No matter their faith, they are my neighbors. Newly arrived, with nothing but a small suitcase of clothes and no supplies to set up their home. And God has not just invited, but commanded, that I love them. John’s words tell me how to do that. His directions are super clear: share food and clothing (and spatulas and towels) with those who need them.
And I think—Christians who fear, who assume they are “right” about refugees—it’s too bad because they’re missing out on this. It might seem inconvenient to shop, to gather, and then to drive to the city to deliver boxes of supplies to strangers. But God’s presence is palpable when I embrace that inconvenience.
I think to myself, holding this woman’s hand: no, thank you. You’ve offered me the opportunity to engage in spiritual practices that transform: generosity, simplicity, gratitude, hospitality. Clearing my closets has scrubbed my soul. Shopping at the dollar store has brought me closer to Jesus. Giving, not just writing a check or clicking an online donation, but giving away my possessions as Scripture tells me to, produces fruit: love, joy, peace. I experience unexpected intimacy with God by embracing inconvenience.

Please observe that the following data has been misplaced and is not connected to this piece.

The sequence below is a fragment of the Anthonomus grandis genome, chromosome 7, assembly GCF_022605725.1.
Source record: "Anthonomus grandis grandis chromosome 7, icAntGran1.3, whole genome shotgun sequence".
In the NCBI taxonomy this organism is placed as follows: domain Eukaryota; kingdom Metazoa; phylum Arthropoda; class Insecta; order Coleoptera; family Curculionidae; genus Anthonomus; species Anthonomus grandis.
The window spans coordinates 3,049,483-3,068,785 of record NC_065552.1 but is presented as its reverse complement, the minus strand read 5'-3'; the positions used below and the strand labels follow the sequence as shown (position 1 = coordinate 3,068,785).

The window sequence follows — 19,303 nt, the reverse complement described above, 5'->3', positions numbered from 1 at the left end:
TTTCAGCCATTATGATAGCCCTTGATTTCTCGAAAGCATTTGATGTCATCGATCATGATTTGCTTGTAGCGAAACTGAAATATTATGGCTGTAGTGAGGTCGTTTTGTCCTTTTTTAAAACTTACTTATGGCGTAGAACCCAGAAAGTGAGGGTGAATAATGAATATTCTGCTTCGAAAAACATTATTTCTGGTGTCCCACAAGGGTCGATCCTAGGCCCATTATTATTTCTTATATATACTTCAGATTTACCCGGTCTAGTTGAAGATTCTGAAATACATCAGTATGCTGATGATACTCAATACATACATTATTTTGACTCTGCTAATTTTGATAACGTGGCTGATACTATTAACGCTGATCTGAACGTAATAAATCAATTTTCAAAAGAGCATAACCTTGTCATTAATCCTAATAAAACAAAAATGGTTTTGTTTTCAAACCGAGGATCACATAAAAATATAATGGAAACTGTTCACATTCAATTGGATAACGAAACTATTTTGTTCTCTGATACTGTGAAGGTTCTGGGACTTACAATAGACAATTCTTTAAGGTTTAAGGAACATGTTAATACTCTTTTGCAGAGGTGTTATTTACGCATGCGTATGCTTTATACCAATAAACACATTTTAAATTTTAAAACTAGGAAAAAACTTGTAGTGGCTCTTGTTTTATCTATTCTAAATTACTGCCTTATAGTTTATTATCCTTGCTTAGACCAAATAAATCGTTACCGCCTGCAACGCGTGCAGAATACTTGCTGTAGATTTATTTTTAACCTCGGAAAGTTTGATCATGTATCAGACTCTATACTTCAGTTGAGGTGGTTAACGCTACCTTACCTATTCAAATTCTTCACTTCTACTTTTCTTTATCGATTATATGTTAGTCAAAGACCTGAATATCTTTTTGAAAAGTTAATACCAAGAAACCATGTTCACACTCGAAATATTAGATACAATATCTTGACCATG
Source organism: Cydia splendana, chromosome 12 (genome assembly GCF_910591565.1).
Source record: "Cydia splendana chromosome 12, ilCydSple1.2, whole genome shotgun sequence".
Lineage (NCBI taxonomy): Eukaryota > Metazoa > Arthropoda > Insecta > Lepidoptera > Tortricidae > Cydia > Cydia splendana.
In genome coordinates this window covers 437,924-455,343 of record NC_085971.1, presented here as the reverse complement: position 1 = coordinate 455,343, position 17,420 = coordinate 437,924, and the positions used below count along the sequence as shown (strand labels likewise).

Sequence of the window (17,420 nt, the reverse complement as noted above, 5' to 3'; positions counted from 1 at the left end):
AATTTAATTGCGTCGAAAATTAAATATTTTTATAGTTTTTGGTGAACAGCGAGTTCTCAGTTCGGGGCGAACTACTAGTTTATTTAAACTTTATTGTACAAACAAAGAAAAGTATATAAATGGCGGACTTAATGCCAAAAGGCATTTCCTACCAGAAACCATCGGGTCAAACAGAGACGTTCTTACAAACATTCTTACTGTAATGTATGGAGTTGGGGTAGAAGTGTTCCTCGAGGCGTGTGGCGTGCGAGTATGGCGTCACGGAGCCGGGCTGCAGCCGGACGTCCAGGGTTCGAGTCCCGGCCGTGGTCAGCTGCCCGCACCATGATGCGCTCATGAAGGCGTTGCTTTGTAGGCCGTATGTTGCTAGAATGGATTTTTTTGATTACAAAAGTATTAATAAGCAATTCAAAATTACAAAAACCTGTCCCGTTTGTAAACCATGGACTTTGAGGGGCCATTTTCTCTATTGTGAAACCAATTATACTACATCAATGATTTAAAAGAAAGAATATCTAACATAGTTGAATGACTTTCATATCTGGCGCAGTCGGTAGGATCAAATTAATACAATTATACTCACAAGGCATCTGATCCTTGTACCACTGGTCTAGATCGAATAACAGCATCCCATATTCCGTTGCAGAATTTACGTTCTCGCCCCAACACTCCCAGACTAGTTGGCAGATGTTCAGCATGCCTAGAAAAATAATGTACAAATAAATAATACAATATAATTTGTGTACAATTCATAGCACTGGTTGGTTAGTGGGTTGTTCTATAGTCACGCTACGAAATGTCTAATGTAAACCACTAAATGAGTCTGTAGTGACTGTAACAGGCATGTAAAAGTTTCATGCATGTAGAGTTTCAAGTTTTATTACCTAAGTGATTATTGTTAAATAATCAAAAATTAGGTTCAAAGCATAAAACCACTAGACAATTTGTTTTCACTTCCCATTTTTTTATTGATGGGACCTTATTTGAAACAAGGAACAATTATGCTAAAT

What is God asking you to give away, and inviting you to receive? What inconvenience, if you embrace it, might allow you to experience divine presence?
For more info on how you can welcome refugees in the Chicago area, contact Exodus Word Services.
You may also enjoy reading these past posts: Radical Hospitality Trumps Hate. or Embracing Inconvenience and Finding GodSpace. You can pre-order my new book, GodSpace, on amazon or B&N.com